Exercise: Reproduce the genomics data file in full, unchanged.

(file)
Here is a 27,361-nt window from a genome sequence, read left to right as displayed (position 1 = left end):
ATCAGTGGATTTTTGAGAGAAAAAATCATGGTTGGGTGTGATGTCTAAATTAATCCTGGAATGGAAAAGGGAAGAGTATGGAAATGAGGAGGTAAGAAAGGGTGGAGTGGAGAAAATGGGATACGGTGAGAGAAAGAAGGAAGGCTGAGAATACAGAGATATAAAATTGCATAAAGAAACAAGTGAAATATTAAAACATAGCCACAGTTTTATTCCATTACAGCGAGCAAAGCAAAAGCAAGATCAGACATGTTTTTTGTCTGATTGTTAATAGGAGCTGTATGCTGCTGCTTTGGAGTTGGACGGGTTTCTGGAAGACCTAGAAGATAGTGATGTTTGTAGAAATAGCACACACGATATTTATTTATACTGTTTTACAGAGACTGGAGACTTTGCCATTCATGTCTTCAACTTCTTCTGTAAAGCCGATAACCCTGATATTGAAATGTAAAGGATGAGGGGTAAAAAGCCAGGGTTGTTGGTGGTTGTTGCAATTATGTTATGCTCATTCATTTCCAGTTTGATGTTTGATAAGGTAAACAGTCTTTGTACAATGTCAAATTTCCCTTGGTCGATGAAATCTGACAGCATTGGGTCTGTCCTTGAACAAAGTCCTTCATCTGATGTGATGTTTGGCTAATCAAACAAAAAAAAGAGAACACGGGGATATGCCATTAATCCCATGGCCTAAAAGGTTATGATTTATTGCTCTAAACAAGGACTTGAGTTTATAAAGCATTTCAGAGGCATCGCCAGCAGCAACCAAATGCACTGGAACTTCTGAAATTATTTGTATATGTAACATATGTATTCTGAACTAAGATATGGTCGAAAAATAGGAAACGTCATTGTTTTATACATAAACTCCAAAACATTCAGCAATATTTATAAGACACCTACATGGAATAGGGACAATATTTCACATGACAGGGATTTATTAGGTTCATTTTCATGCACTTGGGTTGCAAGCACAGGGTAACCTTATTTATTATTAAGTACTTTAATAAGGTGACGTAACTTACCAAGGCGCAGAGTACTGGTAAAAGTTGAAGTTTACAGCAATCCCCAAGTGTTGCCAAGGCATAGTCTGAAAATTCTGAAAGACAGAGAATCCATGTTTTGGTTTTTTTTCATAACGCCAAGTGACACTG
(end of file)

Here is a 27,361-nt window from a genome sequence, read left to right as displayed (position 1 = left end):
ATCAGTGGATTTTTGAGAGAAAAAATCATGGTTGGGTGTGATGTCTAAATTAATCCTGGAATGGAAAAGGGAAGAGTATGGAAATGAGGAGGTAAGAAAGGGTGGAGTGGAGAAAATGGGATACGGTGAGAGAAAGAAGGAAGGCTGAGAATACAGAGATATAAAATTGCATAAAGAAACAAGTGAAATATTAAAACATAGCCACAGTTTTATTCCATTACAGCGAGCAAAGCAAAAGCAAGATCAGACATGTTTTTTGTCTGATTGTTAATAGGAGCTGTATGCTGCTGCTTTGGAGTTGGACGGGTTTCTGGAAGACCTAGAAGATAGTGATGTTTGTAGAAATAGCACACACGATATTTATTTATACTGTTTTACAGAGACTGGAGACTTTGCCATTCATGTCTTCAACTTCTTCTGTAAAGCCGATAACCCTGATATTGAAATGTAAAGGATGAGGGGTAAAAAGCCAGGGTTGTTGGTGGTTGTTGCAATTATGTTATGCTCATTCATTTCCAGTTTGATGTTTGATAAGGTAAACAGTCTTTGTACAATGTCAAATTTCCCTTGGTCGATGAAATCTGACAGCATTGGGTCTGTCCTTGAACAAAGTCCTTCATCTGATGTGATGTTTGGCTAATCAAACAAAAAAAAGAGAACACGGGGATATGCCATTAATCCCATGGCCTAAAAGGTTATGATTTATTGCTCTAAACAAGGACTTGAGTTTATAAAGCATTTCAGAGGCATCGCCAGCAGCAACCAAATGCACTGGAACTTCTGAAATTATTTGTATATGTAACATATGTATTCTGAACTAAGATATGGTCGAAAAATAGGAAACGTCATTGTTTTATACATAAACTCCAAAACATTCAGCAATATTTATAAGACACCTACATGGAATAGGGACAATATTTCACATGACAGGGATTTATTAGGTTCATTTTCATGCACTTGGGTTGCAAGCACAGGGTAACCTTATTTATTATTAAGTACTTTAATAAGGTGACGTAACTTACCAAGGCGCAGAGTACTGGTAAAAGTTGAAGTTTACAGCAATCCCCAAGTGTTGCCAAGGCATAGTCTGAAAATTCTGAAAGACAGAGAATCCATGTTTTGGTTTTTTTTCATAACGCCAAGTGACACTG